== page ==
When asked by Garry what he would cut to make that happen:
In an e-mail Boag wrote that revenue next year is expected to creep up by about $900 million and that Patrick’s budget calls for a $1.6 billion increase next year.
“Part of this increase comes from areas labeled fixed costs,” Boag wrote. “But he (Patrick) has proposed to reduce some of the expected increases, so just how fixed are they?”
Boag said state pensions should be capped at $100,000. He also called for reducing management levels “in most state agencies.” Patrick’s budget calls for shedding 1,100 public employees, “it also calls for hiring 800 for a net reduction of 300,” he said.
Now everyone would agree with the pension cap, but that could not apply to current employees only future ones, and the massive majority of state pensions are actually well under $100,000.00, so I’m not sure of the actual impact that would have.
Reducing management levels is a smart move. Patrick has done a lot of that in the past and is planning more. I would like to see the same at all the “quasi” agencies and authorities as well… not to mention the higher education system.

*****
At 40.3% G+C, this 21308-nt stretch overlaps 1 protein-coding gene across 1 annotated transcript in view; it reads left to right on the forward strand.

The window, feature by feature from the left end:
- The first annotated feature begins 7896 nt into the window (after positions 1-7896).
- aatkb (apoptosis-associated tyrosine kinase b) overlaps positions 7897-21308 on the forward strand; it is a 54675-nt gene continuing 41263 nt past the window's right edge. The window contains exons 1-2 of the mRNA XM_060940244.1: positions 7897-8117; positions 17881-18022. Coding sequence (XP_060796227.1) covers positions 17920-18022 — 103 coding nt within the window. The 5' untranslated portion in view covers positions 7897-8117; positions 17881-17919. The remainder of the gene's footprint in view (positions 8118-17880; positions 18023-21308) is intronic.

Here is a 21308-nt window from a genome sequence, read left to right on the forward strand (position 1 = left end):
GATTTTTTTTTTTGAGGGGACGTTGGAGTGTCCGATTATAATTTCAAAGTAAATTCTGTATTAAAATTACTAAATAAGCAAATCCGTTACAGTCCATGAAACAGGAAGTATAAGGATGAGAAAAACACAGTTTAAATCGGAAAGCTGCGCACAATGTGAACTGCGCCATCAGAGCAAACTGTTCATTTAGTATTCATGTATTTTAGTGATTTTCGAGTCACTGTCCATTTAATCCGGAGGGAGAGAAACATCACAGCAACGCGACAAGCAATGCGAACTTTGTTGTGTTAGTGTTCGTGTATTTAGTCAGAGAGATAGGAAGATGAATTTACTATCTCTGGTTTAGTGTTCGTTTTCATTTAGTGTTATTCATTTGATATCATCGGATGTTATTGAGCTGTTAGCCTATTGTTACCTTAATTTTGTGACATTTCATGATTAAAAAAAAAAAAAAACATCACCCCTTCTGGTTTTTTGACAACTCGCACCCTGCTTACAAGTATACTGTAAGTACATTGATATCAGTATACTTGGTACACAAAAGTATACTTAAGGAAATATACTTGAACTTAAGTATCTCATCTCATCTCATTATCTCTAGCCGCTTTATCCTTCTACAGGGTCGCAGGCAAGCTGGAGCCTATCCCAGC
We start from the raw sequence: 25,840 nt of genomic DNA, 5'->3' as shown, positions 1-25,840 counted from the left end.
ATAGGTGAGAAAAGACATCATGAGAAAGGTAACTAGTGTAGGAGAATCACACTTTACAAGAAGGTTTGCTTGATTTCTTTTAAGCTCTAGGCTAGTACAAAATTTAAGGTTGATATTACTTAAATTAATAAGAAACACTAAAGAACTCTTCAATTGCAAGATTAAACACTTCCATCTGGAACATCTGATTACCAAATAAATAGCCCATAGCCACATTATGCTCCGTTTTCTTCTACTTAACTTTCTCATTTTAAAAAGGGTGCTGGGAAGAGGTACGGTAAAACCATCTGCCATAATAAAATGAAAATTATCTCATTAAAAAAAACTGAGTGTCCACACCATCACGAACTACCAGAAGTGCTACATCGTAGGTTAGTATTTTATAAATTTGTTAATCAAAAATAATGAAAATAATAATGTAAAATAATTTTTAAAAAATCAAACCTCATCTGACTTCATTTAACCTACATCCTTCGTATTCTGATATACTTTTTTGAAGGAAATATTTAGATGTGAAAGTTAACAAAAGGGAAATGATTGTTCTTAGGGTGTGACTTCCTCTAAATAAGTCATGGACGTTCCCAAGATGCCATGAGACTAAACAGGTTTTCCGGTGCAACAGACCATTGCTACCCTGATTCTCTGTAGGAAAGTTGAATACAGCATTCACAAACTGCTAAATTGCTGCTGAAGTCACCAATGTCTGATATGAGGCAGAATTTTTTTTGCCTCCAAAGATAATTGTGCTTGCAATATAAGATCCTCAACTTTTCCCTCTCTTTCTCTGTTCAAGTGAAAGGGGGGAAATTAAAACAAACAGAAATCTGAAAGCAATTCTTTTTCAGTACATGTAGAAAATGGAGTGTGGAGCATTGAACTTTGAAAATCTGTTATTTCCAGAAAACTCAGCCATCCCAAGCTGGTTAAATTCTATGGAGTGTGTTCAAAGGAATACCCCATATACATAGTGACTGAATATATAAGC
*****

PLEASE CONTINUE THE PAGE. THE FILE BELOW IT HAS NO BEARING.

As we said last week, Garry joined with Republicans last week in fighting a proposal to raise taxes that would affect the border communities most:
Last week, Garry joined several other state representatives in New Hampshire border communities in opposing Patrick’s proposal to hike cigarette taxes another 50 cents, apply the sales tax to candy and non-diet soda and expand the bottle bill.
Taxes are always a good start in an election challenge. Its a tough one for a challenger to use, though, where the incumbent has all the facts and figures at hand.
But continued pension reform and fighting to reduce taxes? I’m all for that.